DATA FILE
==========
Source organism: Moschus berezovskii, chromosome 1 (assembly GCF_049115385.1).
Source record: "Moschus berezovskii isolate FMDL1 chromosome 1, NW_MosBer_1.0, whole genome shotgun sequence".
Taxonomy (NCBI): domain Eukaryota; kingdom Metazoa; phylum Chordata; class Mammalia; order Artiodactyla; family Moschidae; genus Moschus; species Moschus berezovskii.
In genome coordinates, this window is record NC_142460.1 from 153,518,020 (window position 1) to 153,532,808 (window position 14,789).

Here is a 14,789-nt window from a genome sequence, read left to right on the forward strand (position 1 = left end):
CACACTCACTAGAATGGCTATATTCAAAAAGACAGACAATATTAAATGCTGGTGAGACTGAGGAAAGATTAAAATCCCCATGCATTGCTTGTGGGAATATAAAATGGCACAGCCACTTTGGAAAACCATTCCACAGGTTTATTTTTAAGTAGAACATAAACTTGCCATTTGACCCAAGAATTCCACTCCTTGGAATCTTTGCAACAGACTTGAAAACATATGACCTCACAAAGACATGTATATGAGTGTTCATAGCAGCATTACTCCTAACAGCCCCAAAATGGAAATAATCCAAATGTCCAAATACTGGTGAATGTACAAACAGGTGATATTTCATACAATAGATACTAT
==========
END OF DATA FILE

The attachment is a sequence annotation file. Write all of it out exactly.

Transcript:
Source organism: Moschus berezovskii, chromosome 1 (assembly GCF_049115385.1).
Source record: "Moschus berezovskii isolate FMDL1 chromosome 1, NW_MosBer_1.0, whole genome shotgun sequence".
Taxonomy (NCBI): domain Eukaryota; kingdom Metazoa; phylum Chordata; class Mammalia; order Artiodactyla; family Moschidae; genus Moschus; species Moschus berezovskii.
In genome coordinates, this window is record NC_142460.1 from 153,518,020 (window position 1) to 153,532,808 (window position 14,789).

Here is a 14,789-nt window from a genome sequence, read left to right on the forward strand (position 1 = left end):
CACACTCACTAGAATGGCTATATTCAAAAAGACAGACAATATTAAATGCTGGTGAGACTGAGGAAAGATTAAAATCCCCATGCATTGCTTGTGGGAATATAAAATGGCACAGCCACTTTGGAAAACCATTCCACAGGTTTATTTTTAAGTAGAACATAAACTTGCCATTTGACCCAAGAATTCCACTCCTTGGAATCTTTGCAACAGACTTGAAAACATATGACCTCACAAAGACATGTATATGAGTGTTCATAGCAGCATTACTCCTAACAGCCCCAAAATGGAAATAATCCAAATGTCCAAATACTGGTGAATGTACAAACAGGTGATATTTCATACAATAGATACTAT